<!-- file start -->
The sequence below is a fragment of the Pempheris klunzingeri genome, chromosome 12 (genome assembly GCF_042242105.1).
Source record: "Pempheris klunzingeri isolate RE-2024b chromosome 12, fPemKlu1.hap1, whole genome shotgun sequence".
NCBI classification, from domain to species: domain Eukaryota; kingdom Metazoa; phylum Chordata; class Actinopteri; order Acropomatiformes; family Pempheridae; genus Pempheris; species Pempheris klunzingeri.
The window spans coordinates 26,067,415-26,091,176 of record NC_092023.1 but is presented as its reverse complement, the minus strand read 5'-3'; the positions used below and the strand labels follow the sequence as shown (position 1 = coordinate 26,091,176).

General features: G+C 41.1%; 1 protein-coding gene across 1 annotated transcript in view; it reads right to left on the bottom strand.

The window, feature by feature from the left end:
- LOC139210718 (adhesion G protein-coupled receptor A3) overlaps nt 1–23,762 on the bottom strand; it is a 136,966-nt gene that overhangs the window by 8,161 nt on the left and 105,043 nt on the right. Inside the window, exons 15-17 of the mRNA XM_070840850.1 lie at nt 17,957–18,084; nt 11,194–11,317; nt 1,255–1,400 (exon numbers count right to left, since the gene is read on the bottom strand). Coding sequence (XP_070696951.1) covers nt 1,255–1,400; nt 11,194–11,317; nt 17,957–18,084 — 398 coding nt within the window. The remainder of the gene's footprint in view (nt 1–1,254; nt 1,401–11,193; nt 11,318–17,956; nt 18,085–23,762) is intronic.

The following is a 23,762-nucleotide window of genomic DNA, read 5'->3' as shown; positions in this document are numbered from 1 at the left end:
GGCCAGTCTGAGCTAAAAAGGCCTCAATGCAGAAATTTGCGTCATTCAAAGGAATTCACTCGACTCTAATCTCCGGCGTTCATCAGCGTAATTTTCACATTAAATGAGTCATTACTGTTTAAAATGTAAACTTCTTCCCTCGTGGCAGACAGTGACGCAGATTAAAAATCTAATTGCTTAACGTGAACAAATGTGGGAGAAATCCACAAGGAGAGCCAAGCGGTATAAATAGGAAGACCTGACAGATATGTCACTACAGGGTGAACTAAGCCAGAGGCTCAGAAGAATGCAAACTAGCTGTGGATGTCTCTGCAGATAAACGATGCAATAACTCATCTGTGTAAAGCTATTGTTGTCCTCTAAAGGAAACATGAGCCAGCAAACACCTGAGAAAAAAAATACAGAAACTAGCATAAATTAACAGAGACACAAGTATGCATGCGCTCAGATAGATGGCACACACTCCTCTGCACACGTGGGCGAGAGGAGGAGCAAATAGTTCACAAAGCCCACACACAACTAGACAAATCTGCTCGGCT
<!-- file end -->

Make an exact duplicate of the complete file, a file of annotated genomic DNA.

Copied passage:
The sequence below is a fragment of the Pempheris klunzingeri genome, chromosome 12 (genome assembly GCF_042242105.1).
Source record: "Pempheris klunzingeri isolate RE-2024b chromosome 12, fPemKlu1.hap1, whole genome shotgun sequence".
NCBI classification, from domain to species: domain Eukaryota; kingdom Metazoa; phylum Chordata; class Actinopteri; order Acropomatiformes; family Pempheridae; genus Pempheris; species Pempheris klunzingeri.
The window spans coordinates 26,067,415-26,091,176 of record NC_092023.1 but is presented as its reverse complement, the minus strand read 5'-3'; the positions used below and the strand labels follow the sequence as shown (position 1 = coordinate 26,091,176).

General features: G+C 41.1%; 1 protein-coding gene across 1 annotated transcript in view; it reads right to left on the bottom strand.

The window, feature by feature from the left end:
- LOC139210718 (adhesion G protein-coupled receptor A3) overlaps nt 1–23,762 on the bottom strand; it is a 136,966-nt gene that overhangs the window by 8,161 nt on the left and 105,043 nt on the right. Inside the window, exons 15-17 of the mRNA XM_070840850.1 lie at nt 17,957–18,084; nt 11,194–11,317; nt 1,255–1,400 (exon numbers count right to left, since the gene is read on the bottom strand). Coding sequence (XP_070696951.1) covers nt 1,255–1,400; nt 11,194–11,317; nt 17,957–18,084 — 398 coding nt within the window. The remainder of the gene's footprint in view (nt 1–1,254; nt 1,401–11,193; nt 11,318–17,956; nt 18,085–23,762) is intronic.

The following is a 23,762-nucleotide window of genomic DNA, read 5'->3' as shown; positions in this document are numbered from 1 at the left end:
GGCCAGTCTGAGCTAAAAAGGCCTCAATGCAGAAATTTGCGTCATTCAAAGGAATTCACTCGACTCTAATCTCCGGCGTTCATCAGCGTAATTTTCACATTAAATGAGTCATTACTGTTTAAAATGTAAACTTCTTCCCTCGTGGCAGACAGTGACGCAGATTAAAAATCTAATTGCTTAACGTGAACAAATGTGGGAGAAATCCACAAGGAGAGCCAAGCGGTATAAATAGGAAGACCTGACAGATATGTCACTACAGGGTGAACTAAGCCAGAGGCTCAGAAGAATGCAAACTAGCTGTGGATGTCTCTGCAGATAAACGATGCAATAACTCATCTGTGTAAAGCTATTGTTGTCCTCTAAAGGAAACATGAGCCAGCAAACACCTGAGAAAAAAAATACAGAAACTAGCATAAATTAACAGAGACACAAGTATGCATGCGCTCAGATAGATGGCACACACTCCTCTGCACACGTGGGCGAGAGGAGGAGCAAATAGTTCACAAAGCCCACACACAACTAGACAAATCTGCTCGGCT